Technology and society are changing so fast that it’s hard to imagine what the world might look like in 10 or 20 years. In the midst of the doom-and-gloom predictions about workplace disruption and jobs lost to automation, there is solid research that predicts AI will actually create more jobs than it eliminates —including some that don’t exist today.
To prepare for the new opportunities, we need to ask, who will be the worker of tomorrow? Will the future workplace reflect the rich diversity of the world? As some jobs are eliminated and others are created, how can we bring everyone along on our journey to the future? And what role will technology play?
It’s no secret that several high-profile companies have struggled with inclusion and diversity. Uber and Google are the most high-profile tech examples from the last year, but these companies are certainly not alone. Even with the best of intentions, companies continue to perpetuate conscious and unconscious biases based on age, gender, race, religion, nationality, and ability.
In looking at new technologies that will help us shape the future of work, a theme that has come up again and again: How disruptive will these innovations be in helping to solve the problem of diversity and inclusion? Here are some starting points for combining technology innovation with work-practices innovation:
Eliminate bias in screening, hiring, and promotion. In a Yale University study, participants evaluating scientists for research positions consistently rated male candidates as more qualified than female applicants. But what happens if gender or race or age are removed from the screening process? A Stanford study showed that the percentage of women musicians in symphony orchestras rose from 5 percent to 25 percent when they started auditioning behind privacy screens.
Of course, you can’t always conduct a job interview from behind a visual barrier. But there are many things you can do to eliminate unconscious bias from the screening process. Talent Sonar, for example, offers a cloud-based platform that embeds AI, machine learning, and analytics directly into a company’s hiring workflow to assess characteristics of potential candidates. The program separates out non-relevant resume information such as a candidate’s name, educational background, and hobbies — all of which can contribute to unconscious bias.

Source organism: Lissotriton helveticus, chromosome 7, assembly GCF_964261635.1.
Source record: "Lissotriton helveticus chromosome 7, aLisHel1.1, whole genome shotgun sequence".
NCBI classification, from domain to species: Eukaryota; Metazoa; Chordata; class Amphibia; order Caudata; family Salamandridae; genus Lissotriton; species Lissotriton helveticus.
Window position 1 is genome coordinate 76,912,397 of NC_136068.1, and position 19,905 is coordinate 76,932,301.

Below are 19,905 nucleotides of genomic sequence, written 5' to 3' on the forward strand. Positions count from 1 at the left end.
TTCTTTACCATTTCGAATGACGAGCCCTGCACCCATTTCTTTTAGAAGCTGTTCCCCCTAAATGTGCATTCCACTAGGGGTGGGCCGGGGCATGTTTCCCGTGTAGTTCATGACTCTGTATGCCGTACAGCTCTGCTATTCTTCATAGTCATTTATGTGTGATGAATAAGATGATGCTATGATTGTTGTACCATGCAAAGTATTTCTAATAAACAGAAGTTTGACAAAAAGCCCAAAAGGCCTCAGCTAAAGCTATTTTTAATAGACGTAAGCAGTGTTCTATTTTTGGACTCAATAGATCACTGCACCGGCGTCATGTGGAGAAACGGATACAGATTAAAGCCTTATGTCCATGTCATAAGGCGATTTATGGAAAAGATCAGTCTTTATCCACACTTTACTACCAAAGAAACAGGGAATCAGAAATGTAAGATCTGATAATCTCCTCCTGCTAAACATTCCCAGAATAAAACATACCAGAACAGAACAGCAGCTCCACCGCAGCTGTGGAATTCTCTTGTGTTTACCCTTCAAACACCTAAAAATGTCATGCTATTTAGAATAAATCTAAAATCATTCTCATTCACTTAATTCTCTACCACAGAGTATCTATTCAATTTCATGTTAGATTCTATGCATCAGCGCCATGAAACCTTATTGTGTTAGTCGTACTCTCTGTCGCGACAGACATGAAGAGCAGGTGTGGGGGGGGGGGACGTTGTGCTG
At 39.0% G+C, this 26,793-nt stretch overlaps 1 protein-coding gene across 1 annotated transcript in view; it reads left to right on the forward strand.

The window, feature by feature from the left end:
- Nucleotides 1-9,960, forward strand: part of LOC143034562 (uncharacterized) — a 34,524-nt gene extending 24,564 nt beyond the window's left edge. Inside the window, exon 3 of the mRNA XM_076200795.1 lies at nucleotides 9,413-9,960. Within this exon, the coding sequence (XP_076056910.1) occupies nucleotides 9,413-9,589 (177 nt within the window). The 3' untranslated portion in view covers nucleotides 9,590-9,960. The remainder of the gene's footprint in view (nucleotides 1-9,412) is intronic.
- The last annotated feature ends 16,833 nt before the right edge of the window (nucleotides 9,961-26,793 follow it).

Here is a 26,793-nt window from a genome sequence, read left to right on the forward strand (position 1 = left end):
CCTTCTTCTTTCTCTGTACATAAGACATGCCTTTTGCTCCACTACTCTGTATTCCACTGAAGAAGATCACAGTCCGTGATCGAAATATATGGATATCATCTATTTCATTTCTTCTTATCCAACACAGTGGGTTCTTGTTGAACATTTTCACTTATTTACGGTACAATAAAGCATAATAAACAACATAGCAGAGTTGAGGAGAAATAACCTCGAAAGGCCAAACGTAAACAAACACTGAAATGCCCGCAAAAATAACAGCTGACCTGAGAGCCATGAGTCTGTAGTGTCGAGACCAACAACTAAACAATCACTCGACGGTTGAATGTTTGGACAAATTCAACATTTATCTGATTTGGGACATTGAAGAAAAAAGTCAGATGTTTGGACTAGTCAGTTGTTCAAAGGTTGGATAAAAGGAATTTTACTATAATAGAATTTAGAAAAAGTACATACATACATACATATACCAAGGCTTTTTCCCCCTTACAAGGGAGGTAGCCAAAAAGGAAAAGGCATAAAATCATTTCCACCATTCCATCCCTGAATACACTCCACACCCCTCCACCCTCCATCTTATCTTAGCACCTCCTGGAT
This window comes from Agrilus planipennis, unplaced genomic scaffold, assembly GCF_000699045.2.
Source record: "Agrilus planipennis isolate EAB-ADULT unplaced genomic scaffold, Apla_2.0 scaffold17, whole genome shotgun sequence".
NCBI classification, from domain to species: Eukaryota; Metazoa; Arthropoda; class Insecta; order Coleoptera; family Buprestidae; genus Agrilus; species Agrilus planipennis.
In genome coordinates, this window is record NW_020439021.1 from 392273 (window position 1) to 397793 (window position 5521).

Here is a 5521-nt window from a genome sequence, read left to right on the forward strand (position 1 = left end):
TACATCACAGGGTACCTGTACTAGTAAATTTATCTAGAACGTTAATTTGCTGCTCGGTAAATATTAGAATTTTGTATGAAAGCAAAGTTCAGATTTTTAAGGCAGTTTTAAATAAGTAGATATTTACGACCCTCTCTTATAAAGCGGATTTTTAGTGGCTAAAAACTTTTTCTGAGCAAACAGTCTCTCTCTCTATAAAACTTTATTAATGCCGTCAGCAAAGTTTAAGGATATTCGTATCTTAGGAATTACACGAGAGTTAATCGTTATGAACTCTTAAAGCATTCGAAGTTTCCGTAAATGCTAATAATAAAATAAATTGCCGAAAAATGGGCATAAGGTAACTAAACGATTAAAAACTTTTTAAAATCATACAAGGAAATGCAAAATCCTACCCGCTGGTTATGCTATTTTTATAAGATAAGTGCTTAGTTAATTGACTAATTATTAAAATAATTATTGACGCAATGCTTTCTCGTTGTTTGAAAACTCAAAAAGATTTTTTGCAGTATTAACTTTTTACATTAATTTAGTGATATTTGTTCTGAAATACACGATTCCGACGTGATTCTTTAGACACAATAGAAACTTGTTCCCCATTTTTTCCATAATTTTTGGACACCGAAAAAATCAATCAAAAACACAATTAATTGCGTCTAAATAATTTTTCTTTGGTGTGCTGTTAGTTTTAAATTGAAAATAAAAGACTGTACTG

When considering automating the hiring process, however, we need to be aware that the programmer’s unconscious bias can be built right into the algorithms. So, it’s important to start with a diverse programming team, as well as consciously correcting for bias.
Open up the pipeline. Tech leaders have said they would like to hire a more diverse workforce but felt hindered by a lack of qualified candidates. Perhaps they aren’t looking in the right places. Many of the workers who will fill the jobs of the future won’t come through the traditional route of four-year colleges and universities. To widen the talent pool and seek out diverse voices, forward-thinking companies are broadening their search for qualified workers and finding them in community colleges, apprenticeships, and other non-traditional training programs. Some tech companies are now partnering with community colleges to combine classroom learning with real-world experience in areas where the companies need more skilled workers.